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12/19/07 7:55AM By Henry Homeyer
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(HOST) As a gardener, commentator Henry Homeyer believes in "sharing the bounty" and he says that recently that belief came full-circle.

(HOMEYER) I love the holidays, but sometimes get I caught up in the whirlwind of consumption - eggnog, presents, parties. A long hike I took in France this fall has helped me to better understand the true meaning of generosity.

Starting in late September I hiked for 10 days on the "Chemin de St. Jacque ". It is a pilgrim's trail that goes from central France, to Santiago de Compostella in Spain, where St. James is said to be buried. The path is a thousand miles long and has been followed by more than a million people since the Middle Ages.

One morning another hiker approached me, the first I'd seen coming from Spain. The man, dressed in patched clothing that hadn't seen a washing machine in many weeks, was carrying a heavy pack. It was nearly noon, and I was hungry. In French I asked him, "Is there a bakery in the village ahead?" He didn't know. We continued on our ways. And then a moment later he turned and called out to me, "Do you need bread?"

I did need bread. I'm diabetic and need a certain carbohydrate intake to keep me going. I had cheese and sausage with me and had counted on being able to buy bread that morning. But I hadn't found a bakery, and I was a little nervous about running out of "carbs". I had some dried fruit, some glucose tablets for use in case of emergency, and perhaps a cookie or two, but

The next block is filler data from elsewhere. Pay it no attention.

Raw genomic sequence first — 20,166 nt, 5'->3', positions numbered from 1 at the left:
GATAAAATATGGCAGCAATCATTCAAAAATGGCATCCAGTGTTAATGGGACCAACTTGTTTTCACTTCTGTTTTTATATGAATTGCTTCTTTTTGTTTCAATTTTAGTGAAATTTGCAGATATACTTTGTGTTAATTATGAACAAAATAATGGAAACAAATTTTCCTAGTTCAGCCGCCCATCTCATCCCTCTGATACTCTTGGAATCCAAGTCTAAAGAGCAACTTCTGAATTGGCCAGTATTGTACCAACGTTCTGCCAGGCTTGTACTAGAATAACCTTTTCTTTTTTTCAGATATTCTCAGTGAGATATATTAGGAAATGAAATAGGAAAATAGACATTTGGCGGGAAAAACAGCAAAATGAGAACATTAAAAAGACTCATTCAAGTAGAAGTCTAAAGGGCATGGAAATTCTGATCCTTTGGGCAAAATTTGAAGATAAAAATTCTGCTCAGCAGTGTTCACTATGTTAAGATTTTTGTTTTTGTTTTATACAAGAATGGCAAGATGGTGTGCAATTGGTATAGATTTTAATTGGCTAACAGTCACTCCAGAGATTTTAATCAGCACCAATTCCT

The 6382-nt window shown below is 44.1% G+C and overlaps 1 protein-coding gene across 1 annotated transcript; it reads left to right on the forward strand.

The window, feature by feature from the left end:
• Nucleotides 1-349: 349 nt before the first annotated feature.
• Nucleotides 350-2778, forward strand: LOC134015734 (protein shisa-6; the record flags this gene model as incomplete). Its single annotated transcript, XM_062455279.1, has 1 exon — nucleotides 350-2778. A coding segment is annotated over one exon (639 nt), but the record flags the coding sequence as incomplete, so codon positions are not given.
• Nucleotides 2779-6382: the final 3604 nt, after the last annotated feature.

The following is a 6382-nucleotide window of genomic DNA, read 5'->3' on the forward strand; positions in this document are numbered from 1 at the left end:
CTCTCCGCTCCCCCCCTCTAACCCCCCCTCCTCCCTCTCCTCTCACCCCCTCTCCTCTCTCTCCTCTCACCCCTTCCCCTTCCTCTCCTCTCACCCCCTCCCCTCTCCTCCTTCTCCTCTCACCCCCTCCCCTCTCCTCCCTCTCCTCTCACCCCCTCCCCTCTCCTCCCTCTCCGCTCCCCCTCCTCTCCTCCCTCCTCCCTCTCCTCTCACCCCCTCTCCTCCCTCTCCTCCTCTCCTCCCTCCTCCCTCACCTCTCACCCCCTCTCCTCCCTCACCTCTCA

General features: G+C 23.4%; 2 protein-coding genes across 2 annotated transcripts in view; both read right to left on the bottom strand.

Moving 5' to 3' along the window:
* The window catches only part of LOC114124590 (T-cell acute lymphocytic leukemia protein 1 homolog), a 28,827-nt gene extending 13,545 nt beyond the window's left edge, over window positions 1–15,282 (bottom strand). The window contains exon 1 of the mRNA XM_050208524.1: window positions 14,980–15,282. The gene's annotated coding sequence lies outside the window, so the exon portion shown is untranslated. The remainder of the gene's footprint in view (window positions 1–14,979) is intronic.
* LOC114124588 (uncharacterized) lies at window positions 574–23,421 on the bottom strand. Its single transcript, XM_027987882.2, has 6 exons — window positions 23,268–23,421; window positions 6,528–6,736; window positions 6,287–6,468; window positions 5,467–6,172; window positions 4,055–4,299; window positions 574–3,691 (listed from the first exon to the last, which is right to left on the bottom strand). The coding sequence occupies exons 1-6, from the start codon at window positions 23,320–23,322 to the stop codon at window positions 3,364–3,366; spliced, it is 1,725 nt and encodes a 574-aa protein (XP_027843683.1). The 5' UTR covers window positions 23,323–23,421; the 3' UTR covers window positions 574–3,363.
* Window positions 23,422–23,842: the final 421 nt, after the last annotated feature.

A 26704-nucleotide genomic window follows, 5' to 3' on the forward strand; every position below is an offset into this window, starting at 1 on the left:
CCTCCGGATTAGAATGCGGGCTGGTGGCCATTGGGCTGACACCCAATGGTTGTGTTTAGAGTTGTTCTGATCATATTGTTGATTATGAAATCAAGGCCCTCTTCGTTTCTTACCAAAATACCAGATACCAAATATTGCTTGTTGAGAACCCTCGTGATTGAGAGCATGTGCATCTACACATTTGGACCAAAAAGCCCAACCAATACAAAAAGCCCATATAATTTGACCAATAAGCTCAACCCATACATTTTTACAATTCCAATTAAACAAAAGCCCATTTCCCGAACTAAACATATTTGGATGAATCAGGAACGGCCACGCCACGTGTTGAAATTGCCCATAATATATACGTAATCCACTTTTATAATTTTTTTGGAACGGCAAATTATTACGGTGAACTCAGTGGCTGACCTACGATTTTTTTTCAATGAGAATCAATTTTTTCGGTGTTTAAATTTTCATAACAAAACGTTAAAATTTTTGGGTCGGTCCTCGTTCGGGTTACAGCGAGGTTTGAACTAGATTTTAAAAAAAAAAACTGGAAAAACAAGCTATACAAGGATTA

hiking is hard work and burns a lot of calories. So I turned back and accepted his offer.

He told me he'd been sleeping under the stars the night before when a woman awoke him, saying, "Have no fear. I've come to bring you food." He showed me the long loaf of French bread she had given him, still in its plastic sleeve and stored safely inside his sleeping mat. He described the boiled eggs and fruit and a little bottle of wine she had for him. She'd even given him a chocolate dessert, which he proudly showed to me. "The people along the trail are special," he said. "Very empathetic."

The man handed me his loaf of bread and said, "Take what you need." I broke off a 6 inch chunk that would hold me until the next big town. I thanked him, and we parted ways.

The hiker who shared his bread was painfully thin and still had a long way to go. Yet he trusted me with his loaf of bread, and would have shared his precious dessert, I think, if I'd asked for some.

I often think about the woman who fed that hiker and how he shared his bread with me. It was as if he had handed me his wallet and said, "Take what you need." And I'll remember their generosity as I write my checks to the non-profits I support this holiday season.

Henry Homeyer is a garden writer and columnist. His new book is "The Vermont Gardener's Companion: An Insider's Guide to Gardening in the Green Mountain State".
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